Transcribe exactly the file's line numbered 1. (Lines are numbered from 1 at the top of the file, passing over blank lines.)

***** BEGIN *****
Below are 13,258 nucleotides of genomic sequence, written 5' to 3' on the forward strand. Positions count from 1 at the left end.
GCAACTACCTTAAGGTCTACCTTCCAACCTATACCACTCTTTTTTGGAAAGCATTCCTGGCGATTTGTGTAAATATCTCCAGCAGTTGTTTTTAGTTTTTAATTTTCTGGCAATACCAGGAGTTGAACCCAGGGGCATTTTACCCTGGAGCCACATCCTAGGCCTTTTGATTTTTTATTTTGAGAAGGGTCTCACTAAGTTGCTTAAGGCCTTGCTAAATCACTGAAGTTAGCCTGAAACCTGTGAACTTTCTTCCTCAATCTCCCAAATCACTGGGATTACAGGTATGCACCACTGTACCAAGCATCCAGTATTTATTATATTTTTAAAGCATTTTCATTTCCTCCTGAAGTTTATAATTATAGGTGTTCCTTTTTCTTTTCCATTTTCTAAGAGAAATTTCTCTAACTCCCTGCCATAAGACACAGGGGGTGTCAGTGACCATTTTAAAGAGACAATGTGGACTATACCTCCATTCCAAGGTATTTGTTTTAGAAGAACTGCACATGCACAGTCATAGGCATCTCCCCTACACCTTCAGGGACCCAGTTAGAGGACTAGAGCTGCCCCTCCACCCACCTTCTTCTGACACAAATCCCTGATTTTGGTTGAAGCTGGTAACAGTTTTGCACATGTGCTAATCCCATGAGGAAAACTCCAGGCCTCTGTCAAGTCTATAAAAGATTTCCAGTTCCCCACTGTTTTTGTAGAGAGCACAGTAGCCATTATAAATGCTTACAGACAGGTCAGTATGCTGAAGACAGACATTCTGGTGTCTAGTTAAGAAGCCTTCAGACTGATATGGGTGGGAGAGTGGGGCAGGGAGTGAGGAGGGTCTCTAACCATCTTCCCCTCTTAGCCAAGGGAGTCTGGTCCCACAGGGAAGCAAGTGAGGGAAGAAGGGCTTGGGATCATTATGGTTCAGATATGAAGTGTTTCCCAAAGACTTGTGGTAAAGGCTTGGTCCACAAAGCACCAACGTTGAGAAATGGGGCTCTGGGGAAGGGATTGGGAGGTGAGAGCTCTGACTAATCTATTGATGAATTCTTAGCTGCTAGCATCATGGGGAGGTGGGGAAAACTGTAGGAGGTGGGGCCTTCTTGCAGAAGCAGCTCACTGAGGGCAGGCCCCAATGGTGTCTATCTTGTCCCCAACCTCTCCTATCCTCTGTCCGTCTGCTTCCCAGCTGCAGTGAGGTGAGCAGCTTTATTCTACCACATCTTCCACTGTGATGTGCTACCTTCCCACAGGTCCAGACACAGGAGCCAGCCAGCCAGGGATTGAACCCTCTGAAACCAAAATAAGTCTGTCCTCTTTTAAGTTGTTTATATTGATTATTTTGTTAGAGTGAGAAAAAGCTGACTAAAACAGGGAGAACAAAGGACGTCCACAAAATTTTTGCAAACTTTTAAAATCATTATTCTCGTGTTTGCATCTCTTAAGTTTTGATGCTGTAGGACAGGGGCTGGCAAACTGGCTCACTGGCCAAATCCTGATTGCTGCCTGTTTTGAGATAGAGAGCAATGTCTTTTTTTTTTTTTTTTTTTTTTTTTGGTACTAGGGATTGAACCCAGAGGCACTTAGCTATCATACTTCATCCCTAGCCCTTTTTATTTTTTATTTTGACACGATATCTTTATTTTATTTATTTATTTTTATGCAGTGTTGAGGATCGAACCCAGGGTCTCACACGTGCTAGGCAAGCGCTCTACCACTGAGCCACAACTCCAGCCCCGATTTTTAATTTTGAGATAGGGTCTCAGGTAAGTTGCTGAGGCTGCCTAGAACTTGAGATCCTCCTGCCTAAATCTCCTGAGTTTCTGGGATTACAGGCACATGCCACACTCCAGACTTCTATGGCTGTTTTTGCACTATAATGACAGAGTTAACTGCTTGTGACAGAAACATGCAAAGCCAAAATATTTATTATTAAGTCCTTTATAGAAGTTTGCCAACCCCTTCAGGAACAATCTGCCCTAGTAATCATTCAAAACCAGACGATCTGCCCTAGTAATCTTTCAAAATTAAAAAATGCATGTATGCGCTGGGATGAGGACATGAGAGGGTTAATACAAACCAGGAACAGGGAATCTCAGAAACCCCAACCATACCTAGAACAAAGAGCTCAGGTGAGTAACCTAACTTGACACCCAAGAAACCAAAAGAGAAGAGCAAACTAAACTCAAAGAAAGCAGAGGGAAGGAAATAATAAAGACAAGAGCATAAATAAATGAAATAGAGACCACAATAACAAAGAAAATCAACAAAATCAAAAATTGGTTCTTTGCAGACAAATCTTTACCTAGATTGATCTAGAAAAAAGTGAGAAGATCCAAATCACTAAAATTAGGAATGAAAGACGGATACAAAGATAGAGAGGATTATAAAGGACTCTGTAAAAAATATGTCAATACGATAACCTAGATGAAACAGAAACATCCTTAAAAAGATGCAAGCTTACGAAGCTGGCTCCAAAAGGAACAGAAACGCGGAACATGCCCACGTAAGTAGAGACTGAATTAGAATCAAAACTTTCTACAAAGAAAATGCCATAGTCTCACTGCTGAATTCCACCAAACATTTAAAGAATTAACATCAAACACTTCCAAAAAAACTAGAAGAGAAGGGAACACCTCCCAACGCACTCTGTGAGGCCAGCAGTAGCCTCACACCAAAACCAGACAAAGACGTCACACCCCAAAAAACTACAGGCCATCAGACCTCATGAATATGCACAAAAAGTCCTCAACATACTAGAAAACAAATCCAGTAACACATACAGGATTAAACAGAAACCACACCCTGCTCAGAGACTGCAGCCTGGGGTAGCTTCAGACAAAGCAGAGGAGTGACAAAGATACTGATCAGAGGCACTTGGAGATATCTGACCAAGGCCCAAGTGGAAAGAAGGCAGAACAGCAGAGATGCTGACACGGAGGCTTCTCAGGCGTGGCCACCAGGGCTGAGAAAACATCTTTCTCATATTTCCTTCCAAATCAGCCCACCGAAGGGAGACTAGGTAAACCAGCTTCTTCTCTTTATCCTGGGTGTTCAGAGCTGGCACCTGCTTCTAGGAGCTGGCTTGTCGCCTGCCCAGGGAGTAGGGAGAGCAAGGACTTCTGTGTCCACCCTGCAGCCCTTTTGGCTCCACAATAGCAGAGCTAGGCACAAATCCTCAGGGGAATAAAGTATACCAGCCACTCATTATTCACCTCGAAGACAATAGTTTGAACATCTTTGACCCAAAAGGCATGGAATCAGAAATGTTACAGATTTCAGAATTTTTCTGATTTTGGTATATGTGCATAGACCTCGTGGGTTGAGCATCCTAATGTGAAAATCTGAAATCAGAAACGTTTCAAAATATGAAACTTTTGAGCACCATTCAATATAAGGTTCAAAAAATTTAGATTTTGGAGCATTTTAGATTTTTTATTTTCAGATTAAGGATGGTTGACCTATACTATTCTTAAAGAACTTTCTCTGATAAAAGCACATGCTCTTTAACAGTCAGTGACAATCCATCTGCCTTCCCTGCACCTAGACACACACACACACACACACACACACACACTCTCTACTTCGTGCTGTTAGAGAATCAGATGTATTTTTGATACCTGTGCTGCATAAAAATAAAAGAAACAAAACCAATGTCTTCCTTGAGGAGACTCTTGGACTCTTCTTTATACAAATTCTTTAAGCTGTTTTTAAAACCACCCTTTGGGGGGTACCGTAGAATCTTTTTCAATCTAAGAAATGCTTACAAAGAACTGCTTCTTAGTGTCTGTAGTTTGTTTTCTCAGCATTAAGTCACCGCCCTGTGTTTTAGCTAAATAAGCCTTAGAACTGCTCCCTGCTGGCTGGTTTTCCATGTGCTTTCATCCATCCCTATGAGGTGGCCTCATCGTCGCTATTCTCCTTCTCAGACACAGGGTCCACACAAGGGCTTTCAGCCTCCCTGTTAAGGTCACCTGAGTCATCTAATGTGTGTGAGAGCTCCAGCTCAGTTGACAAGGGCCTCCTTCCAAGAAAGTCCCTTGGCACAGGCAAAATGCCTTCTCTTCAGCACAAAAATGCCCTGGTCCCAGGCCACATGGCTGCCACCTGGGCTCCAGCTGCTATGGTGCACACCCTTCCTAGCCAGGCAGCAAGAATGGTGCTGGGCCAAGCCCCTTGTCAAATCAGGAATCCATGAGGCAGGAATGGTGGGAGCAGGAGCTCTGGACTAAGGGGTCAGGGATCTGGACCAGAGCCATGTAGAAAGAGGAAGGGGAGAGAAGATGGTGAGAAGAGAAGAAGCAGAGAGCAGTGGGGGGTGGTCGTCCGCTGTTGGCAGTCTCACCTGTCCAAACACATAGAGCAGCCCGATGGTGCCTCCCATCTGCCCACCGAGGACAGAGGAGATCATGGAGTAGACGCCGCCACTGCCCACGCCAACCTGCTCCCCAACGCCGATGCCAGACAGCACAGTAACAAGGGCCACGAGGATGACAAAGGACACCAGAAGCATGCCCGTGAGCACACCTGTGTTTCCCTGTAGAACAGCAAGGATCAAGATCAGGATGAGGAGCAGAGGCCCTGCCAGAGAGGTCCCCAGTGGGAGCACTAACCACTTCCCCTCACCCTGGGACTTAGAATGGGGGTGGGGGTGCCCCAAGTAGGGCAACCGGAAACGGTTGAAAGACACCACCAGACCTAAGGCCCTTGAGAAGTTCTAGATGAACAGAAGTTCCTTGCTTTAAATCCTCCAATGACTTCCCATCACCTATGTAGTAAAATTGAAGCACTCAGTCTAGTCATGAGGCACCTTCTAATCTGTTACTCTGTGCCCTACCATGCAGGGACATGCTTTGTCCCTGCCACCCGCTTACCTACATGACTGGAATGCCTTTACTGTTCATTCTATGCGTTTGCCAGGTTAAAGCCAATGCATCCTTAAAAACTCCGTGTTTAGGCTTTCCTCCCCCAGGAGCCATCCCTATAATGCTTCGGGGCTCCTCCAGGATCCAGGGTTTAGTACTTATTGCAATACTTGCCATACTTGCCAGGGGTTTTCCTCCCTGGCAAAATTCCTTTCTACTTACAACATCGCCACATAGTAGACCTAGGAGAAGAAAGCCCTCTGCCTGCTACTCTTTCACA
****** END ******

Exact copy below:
Below are 13,258 nucleotides of genomic sequence, written 5' to 3' on the forward strand. Positions count from 1 at the left end.